When I go hiking on Virginia’s high, exposed heath balds in late summer, I leave my gorp and other snacks at home. Instead, I gobble my snack of choice: berries, the ultimate trailside munchies.
The berries are plentiful along the
250-mile Tuscarora Trail (called Big Blue prior to 1997), which crosses some of George Washington National Forest’s most rocky, exposed terrain. On the 12.5-mile County Run section of the Tuscarora, huckleberries-the popular local name for wild blueberries-flourish along
with gooseberries and blackberries. Continuing south, an 8.8-mile trail section called Sugar Knob crosses three peaks, each summit brimming with berries. Fifteen minutes of picking will yield a few scratches and handfuls of fruit.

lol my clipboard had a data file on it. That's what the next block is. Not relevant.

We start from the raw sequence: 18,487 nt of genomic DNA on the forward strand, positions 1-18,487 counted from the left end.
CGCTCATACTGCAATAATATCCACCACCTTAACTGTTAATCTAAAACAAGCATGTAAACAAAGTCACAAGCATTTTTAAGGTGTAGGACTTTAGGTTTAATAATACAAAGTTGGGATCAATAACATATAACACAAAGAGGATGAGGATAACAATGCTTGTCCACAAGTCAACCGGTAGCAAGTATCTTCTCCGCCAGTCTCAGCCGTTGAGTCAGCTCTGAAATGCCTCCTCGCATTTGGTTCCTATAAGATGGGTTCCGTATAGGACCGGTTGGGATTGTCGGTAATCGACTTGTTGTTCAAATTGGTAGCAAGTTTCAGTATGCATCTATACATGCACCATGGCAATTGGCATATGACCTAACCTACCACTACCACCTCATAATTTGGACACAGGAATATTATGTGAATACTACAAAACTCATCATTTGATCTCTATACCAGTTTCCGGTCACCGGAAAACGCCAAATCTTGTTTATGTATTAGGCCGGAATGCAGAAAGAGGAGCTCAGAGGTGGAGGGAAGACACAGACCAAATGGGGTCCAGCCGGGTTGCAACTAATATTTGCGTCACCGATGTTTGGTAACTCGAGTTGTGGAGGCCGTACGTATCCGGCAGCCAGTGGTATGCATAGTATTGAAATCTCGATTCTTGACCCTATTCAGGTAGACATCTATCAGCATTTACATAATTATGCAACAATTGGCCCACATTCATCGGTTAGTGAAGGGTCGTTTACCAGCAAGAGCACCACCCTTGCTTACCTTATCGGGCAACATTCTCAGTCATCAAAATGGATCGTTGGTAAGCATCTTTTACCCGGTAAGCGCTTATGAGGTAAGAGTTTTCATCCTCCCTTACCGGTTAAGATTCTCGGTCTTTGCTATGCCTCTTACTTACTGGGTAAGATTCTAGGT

Trapped inside these little blue bombs is a generous helping of antioxidants, which are said to be cancer fighters. Anthocyanin, the chemical that gives the berries a blue pigment, is reported to ease eyestrain and improve circulation. And if you tackle a real killer hike, one you swear took a few years off your life, take heart: A recent study shows that blueberries may even slow the aging process. Bon appitit.